Cold laser therapy is low-intensity laser therapy, or laser therapy that uses low levels of light to stimulate healing. Unlike surgical or aesthetic lasers, it does not cause your tissues to heat up.
Cold laser therapy is sometimes called low-level laser therapy (LLLT), low-power laser therapy (LPLT), or soft laser. You may also hear it referred to as therapeutic laser, biostimulation, or photobiomodulation.
How It Works
Low-level light is applied directly to the problem area. The tissue then absorbs the light. In a basic sense, this leads to a biological or chemical reaction to red and near infrared light. Damaged cells have a physiological reaction that helps promote their regeneration.
Differing wavelengths and outputs are used, depending on the purpose of the treatment. Generally speaking, wavelengths between 600 and 700 nanometers (nm) are used to treat superficial tissue. Wavelengths between 780 and 950 nm are used for deeper penetration.
During the procedure, you’ll feel the device against your skin, but it creates no heat, sound, or vibration. Even better, it is completely noninvasive and painless. Most of the time, one treatment will take only a few minutes.
Doctors, dentists, physical therapists, and other medical professionals use cold laser therapy in a variety of ways. The main uses for cold laser therapy are tissue repair and relief from pain and inflammation.
Minor Injuries and Sprains
Sports medicine and physical therapy practices use cold laser therapy in the treatment of minor injuries and sprains. It is used to help reduce swelling and promote healing of the joints and soft tissue.
Dentists use cold lasers to treat inflamed tissues in the mouth and to heal ulcerations. Doctors also use it to treat inflammation caused by arthritis and other chronic autoimmune diseases.
Aches and Pains
Pain clinics use it to help people who suffer from chronic pain. Therapeutic massage therapy sometimes involves cold laser therapy.
Cold laser therapy is used to promote skin rejuvenation. Dermatologists use it to treat various skin problems such as ulcers, burns, inflammation of the skin (edema), and rashes (dermatitis).
Cold laser therapy is being used to treat hard-to-heal wounds, including wounds related to diabetes.
Acupuncturists use cold laser therapy for clients who are uncomfortable with needles. The low-level laser beams can stimulate your acupoints the same way needles do, but without piercing your skin.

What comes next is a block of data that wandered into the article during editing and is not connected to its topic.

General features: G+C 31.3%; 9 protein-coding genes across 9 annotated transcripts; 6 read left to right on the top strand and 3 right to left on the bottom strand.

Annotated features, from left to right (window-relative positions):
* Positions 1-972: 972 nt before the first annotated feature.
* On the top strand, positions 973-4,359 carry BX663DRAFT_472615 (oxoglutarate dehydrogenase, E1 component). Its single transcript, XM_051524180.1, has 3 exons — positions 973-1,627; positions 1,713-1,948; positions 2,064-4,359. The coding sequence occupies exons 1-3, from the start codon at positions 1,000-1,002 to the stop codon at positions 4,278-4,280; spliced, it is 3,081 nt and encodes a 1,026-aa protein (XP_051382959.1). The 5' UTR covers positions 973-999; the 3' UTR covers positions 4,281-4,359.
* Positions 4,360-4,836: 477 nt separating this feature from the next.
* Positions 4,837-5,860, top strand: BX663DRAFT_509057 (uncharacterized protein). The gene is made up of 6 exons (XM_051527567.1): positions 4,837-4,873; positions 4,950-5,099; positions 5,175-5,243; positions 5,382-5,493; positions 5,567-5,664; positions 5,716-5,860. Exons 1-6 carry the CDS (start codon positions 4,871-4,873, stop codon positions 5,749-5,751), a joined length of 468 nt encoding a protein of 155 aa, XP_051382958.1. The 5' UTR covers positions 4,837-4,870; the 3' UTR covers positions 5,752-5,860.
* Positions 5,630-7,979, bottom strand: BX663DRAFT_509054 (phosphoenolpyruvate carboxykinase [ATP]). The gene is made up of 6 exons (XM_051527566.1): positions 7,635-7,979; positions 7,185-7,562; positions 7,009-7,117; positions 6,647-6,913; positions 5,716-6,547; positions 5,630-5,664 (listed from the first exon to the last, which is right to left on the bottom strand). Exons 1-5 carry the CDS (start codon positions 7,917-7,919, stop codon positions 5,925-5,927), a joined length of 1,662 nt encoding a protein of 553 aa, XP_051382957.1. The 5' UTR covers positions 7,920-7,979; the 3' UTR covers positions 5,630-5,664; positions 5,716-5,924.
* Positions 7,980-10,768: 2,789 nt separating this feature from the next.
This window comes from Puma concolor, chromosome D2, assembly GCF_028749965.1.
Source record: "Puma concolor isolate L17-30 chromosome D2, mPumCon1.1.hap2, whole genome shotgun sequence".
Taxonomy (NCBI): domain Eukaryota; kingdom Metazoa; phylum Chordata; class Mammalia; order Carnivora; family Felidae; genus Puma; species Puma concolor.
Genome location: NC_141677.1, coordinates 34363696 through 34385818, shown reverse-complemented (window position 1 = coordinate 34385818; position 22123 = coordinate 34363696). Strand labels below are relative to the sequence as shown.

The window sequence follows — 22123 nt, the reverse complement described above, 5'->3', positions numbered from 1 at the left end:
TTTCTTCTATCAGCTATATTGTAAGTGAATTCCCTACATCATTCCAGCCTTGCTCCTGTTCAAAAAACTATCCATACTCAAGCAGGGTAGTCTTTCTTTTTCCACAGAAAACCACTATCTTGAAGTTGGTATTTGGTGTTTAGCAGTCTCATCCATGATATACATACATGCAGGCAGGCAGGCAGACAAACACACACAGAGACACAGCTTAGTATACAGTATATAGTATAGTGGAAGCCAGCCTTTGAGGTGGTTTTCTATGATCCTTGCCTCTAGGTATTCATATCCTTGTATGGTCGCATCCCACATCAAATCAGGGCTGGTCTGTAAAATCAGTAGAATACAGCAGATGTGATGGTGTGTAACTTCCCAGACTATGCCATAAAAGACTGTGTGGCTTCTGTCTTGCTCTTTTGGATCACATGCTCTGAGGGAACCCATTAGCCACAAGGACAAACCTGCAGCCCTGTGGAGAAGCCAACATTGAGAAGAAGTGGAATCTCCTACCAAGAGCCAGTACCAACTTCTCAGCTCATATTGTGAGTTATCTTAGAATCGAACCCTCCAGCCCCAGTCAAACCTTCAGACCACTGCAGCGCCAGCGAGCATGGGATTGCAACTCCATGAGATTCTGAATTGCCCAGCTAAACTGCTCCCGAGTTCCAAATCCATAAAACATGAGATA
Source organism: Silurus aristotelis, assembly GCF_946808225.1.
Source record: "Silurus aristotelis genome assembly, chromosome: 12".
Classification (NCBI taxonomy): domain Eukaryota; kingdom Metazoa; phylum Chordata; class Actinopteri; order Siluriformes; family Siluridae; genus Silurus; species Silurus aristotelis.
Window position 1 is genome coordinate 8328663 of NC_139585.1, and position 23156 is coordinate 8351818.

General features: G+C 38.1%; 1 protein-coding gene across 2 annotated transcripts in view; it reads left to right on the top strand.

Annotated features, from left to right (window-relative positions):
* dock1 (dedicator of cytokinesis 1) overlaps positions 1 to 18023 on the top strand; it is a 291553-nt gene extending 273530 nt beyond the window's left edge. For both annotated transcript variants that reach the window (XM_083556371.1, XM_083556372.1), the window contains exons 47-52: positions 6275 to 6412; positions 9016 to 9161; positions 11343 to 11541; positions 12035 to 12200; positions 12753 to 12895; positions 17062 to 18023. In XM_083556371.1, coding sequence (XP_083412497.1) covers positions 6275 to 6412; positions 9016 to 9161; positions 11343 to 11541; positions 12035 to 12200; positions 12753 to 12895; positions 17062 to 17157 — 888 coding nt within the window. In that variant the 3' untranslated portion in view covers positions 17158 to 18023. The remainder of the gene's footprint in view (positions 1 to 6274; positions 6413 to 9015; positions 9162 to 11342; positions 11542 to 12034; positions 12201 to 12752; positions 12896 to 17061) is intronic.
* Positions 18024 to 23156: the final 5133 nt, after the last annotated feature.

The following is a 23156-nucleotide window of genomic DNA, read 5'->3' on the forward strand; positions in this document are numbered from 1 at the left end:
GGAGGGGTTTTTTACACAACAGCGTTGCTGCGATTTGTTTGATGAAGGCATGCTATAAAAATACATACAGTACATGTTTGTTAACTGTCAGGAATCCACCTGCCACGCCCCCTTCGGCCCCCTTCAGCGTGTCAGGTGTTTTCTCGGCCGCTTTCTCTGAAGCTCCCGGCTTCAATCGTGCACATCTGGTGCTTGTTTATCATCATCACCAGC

The potential for new applications of cold laser therapy is virtually limitless. There is hope that it will someday be used to treat traumatic brain injury, spinal cord injury, and degenerative nervous system diseases. Researchers are studying its use in Alzheimer’s disease and Parkinson’s disease, among other illnesses.
Is It for You?
The use of cold laser therapy is growing in traditional medical practice and as complementary or alternative therapy. Under the care of a doctor or qualified practitioner, cold laser therapy is considered safe. Also on the plus side, it’s noninvasive, painless, and there’s no need for medication or other preparation. There are generally no side effects or reported adverse events.
One of the drawbacks may be time. While each session only takes a few minutes, it may take a series of treatments before you can gauge its effectiveness.
The home market for cold laser therapy devices is booming. These products are marketed for use in treating general aches and pains. If you’re considering purchasing a device for home use, there are a few important things to consider.
First, lasers vary in their output and some may not have the output they claim. Some are actually nonlaser light-emitting diodes (LEDs). Second, some cold therapy products sold for home use make bold claims about what they can do. Some are marketed to help you lose weight, stop smoking, or grow hair. Others advertise they can treat migraines, high blood pressure, wrinkles, or other problems. Some of these claims may be unsubstantiated.
Research into the effectiveness and safety of cold laser therapy is ongoing. If you’re interested in cold laser therapy, speak with a doctor, physical therapist, or other medical professional to find out if it makes sense for you.